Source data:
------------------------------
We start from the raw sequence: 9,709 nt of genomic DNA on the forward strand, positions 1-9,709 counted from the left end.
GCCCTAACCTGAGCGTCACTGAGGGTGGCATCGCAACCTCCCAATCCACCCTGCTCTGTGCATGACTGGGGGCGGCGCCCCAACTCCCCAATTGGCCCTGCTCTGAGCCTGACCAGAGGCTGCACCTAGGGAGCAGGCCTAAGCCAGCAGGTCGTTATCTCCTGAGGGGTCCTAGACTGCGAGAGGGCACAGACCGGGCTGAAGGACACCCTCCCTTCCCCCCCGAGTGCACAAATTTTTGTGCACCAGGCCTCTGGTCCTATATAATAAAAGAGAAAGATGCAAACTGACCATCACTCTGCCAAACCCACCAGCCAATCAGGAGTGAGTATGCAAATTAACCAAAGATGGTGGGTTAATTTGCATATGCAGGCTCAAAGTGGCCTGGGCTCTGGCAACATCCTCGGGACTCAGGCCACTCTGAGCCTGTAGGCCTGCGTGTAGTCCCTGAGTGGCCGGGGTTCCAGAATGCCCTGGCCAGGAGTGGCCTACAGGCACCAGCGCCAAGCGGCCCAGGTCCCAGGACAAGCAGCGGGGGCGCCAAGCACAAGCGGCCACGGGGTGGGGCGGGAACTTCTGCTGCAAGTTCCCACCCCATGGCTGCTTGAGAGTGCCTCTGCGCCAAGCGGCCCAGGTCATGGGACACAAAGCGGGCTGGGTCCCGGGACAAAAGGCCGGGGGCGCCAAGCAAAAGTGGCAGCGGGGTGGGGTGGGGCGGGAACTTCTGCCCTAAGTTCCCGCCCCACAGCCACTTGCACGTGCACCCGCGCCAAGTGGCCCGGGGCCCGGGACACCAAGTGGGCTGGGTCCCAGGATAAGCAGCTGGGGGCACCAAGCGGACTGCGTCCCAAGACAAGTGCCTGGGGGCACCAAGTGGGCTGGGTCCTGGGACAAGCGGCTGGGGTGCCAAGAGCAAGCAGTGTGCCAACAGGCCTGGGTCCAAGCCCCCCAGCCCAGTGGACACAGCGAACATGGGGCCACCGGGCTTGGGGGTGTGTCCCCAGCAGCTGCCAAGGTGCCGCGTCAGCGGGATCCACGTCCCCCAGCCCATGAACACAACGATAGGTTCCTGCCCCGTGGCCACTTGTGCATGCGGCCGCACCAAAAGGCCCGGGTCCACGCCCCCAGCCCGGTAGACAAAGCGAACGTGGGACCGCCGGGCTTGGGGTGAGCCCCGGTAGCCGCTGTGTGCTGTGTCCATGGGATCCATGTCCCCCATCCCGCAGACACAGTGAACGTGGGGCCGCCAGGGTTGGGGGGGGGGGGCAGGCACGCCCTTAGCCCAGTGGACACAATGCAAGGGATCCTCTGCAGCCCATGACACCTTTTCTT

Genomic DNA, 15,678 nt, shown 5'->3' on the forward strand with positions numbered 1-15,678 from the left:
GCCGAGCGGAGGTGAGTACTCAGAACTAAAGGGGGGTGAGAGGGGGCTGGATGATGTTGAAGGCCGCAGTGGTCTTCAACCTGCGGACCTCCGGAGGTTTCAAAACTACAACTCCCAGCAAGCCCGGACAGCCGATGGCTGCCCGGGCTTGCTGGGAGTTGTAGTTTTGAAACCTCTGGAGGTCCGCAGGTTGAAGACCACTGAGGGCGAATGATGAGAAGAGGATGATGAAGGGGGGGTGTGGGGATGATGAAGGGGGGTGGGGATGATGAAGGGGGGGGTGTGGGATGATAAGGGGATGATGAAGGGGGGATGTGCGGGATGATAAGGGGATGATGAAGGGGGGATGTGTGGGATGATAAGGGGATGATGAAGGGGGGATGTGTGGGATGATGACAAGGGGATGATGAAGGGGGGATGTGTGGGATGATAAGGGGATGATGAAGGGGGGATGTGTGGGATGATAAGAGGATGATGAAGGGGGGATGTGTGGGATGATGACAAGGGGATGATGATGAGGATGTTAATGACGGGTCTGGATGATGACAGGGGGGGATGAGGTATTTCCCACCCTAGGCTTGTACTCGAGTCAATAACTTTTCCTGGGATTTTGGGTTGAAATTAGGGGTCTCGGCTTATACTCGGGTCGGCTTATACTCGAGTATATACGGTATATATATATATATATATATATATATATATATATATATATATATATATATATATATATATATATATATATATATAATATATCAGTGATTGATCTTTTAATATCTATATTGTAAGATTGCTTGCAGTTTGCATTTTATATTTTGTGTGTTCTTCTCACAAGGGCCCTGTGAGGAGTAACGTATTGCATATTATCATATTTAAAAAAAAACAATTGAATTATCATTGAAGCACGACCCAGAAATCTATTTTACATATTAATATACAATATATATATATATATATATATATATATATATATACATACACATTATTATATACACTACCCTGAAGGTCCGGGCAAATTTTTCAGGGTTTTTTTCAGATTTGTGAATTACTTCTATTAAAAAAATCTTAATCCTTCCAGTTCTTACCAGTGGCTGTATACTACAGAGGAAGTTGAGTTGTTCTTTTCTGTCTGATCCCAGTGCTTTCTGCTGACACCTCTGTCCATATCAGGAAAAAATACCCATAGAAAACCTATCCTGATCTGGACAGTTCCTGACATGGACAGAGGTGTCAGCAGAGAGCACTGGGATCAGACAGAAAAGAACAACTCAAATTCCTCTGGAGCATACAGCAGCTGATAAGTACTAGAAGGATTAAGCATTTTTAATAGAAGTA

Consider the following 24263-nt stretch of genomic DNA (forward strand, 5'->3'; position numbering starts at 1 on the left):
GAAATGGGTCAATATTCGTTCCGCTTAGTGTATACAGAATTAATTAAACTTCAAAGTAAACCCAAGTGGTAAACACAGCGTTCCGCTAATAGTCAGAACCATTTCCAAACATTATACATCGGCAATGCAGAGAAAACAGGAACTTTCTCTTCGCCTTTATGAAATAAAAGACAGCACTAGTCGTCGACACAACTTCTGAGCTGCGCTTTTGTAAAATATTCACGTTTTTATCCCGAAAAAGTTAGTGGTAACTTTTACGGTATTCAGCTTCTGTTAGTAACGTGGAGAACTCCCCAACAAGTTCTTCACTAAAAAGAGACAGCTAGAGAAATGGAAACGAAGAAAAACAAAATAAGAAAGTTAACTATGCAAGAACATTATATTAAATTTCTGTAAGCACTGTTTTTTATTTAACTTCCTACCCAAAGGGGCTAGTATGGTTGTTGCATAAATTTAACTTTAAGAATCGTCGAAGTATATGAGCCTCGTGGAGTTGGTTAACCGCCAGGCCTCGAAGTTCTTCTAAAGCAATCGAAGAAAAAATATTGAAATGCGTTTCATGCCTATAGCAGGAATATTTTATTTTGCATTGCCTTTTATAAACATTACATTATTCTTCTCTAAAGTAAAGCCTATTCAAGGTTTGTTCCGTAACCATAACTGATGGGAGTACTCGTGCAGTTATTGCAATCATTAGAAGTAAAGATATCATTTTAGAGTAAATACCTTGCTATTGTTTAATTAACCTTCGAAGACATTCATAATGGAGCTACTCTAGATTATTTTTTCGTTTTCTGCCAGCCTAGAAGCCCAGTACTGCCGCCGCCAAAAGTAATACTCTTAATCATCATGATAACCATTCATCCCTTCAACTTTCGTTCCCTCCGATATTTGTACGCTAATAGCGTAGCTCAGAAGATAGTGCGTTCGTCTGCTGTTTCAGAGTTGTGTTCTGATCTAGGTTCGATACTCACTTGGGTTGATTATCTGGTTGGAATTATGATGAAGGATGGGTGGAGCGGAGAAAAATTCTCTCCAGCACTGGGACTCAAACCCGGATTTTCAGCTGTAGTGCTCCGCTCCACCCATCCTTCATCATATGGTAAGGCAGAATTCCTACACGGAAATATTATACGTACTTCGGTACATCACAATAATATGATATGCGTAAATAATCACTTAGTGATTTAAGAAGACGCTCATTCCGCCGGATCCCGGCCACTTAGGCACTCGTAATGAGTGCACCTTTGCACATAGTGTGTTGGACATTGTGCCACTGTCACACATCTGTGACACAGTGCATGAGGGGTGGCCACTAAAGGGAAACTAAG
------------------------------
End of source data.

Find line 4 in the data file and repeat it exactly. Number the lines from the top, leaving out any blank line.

GCCGAGCGGAGGTGAGTACTCAGAACTAAAGGGGGGTGAGAGGGGGCTGGATGATGTTGAAGGCCGCAGTGGTCTTCAACCTGCGGACCTCCGGAGGTTTCAAAACTACAACTCCCAGCAAGCCCGGACAGCCGATGGCTGCCCGGGCTTGCTGGGAGTTGTAGTTTTGAAACCTCTGGAGGTCCGCAGGTTGAAGACCACTGAGGGCGAATGATGAGAAGAGGATGATGAAGGGGGGGTGTGGGGATGATGAAGGGGGGTGGGGATGATGAAGGGGGGGGTGTGGGATGATAAGGGGATGATGAAGGGGGGATGTGCGGGATGATAAGGGGATGATGAAGGGGGGATGTGTGGGATGATAAGGGGATGATGAAGGGGGGATGTGTGGGATGATGACAAGGGGATGATGAAGGGGGGATGTGTGGGATGATAAGGGGATGATGAAGGGGGGATGTGTGGGATGATAAGAGGATGATGAAGGGGGGATGTGTGGGATGATGACAAGGGGATGATGATGAGGATGTTAATGACGGGTCTGGATGATGACAGGGGGGGATGAGGTATTTCCCACCCTAGGCTTGTACTCGAGTCAATAACTTTTCCTGGGATTTTGGGTTGAAATTAGGGGTCTCGGCTTATACTCGGGTCGGCTTATACTCGAGTATATACGGTATATATATATATATATATATATATATATATATATATATATATATATATATATATATATATATATATATATATATAATATATCAGTGATTGATCTTTTAATATCTATATTGTAAGATTGCTTGCAGTTTGCATTTTATATTTTGTGTGTTCTTCTCACAAGGGCCCTGTGAGGAGTAACGTATTGCATATTATCATATTTAAAAAAAAACAATTGAATTATCATTGAAGCACGACCCAGAAATCTATTTTACATATTAATATACAATATATATATATATATATATATATATATATATATACATACACATTATTATATACACTACCCTGAAGGTCCGGGCAAATTTTTCAGGGTTTTTTTCAGATTTGTGAATTACTTCTATTAAAAAAATCTTAATCCTTCCAGTTCTTACCAGTGGCTGTATACTACAGAGGAAGTTGAGTTGTTCTTTTCTGTCTGATCCCAGTGCTTTCTGCTGACACCTCTGTCCATATCAGGAAAAAATACCCATAGAAAACCTATCCTGATCTGGACAGTTCCTGACATGGACAGAGGTGTCAGCAGAGAGCACTGGGATCAGACAGAAAAGAACAACTCAAATTCCTCTGGAGCATACAGCAGCTGATAAGTACTAGAAGGATTAAGCATTTTTAATAGAAGTA